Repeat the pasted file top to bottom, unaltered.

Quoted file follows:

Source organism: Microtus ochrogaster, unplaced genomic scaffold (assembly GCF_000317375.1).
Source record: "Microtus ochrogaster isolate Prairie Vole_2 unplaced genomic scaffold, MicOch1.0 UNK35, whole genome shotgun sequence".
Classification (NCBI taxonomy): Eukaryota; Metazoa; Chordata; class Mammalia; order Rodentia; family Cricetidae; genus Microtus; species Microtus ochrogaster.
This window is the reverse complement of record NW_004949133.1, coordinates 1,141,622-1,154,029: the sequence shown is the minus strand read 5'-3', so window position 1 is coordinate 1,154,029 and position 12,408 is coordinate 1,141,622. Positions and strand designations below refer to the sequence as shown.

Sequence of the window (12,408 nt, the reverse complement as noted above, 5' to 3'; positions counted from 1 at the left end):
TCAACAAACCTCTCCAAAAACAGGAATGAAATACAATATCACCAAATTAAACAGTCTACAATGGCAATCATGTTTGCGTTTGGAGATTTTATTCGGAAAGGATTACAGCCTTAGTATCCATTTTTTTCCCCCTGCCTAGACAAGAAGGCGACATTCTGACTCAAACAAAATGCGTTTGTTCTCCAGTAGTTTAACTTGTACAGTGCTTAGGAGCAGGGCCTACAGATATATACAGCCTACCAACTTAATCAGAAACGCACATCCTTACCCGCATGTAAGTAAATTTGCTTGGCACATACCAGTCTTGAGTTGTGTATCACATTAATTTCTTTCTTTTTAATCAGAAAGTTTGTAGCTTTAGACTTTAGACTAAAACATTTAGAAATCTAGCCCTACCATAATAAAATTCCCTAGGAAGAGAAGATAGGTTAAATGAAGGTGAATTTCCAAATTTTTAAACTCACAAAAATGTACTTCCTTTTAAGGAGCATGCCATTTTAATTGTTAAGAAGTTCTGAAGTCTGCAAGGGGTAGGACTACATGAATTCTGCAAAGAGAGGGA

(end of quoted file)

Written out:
Source organism: Microtus ochrogaster, unplaced genomic scaffold (assembly GCF_000317375.1).
Source record: "Microtus ochrogaster isolate Prairie Vole_2 unplaced genomic scaffold, MicOch1.0 UNK35, whole genome shotgun sequence".
Classification (NCBI taxonomy): Eukaryota; Metazoa; Chordata; class Mammalia; order Rodentia; family Cricetidae; genus Microtus; species Microtus ochrogaster.
This window is the reverse complement of record NW_004949133.1, coordinates 1,141,622-1,154,029: the sequence shown is the minus strand read 5'-3', so window position 1 is coordinate 1,154,029 and position 12,408 is coordinate 1,141,622. Positions and strand designations below refer to the sequence as shown.

Sequence of the window (12,408 nt, the reverse complement as noted above, 5' to 3'; positions counted from 1 at the left end):
TCAACAAACCTCTCCAAAAACAGGAATGAAATACAATATCACCAAATTAAACAGTCTACAATGGCAATCATGTTTGCGTTTGGAGATTTTATTCGGAAAGGATTACAGCCTTAGTATCCATTTTTTTCCCCCTGCCTAGACAAGAAGGCGACATTCTGACTCAAACAAAATGCGTTTGTTCTCCAGTAGTTTAACTTGTACAGTGCTTAGGAGCAGGGCCTACAGATATATACAGCCTACCAACTTAATCAGAAACGCACATCCTTACCCGCATGTAAGTAAATTTGCTTGGCACATACCAGTCTTGAGTTGTGTATCACATTAATTTCTTTCTTTTTAATCAGAAAGTTTGTAGCTTTAGACTTTAGACTAAAACATTTAGAAATCTAGCCCTACCATAATAAAATTCCCTAGGAAGAGAAGATAGGTTAAATGAAGGTGAATTTCCAAATTTTTAAACTCACAAAAATGTACTTCCTTTTAAGGAGCATGCCATTTTAATTGTTAAGAAGTTCTGAAGTCTGCAAGGGGTAGGACTACATGAATTCTGCAAAGAGAGGGA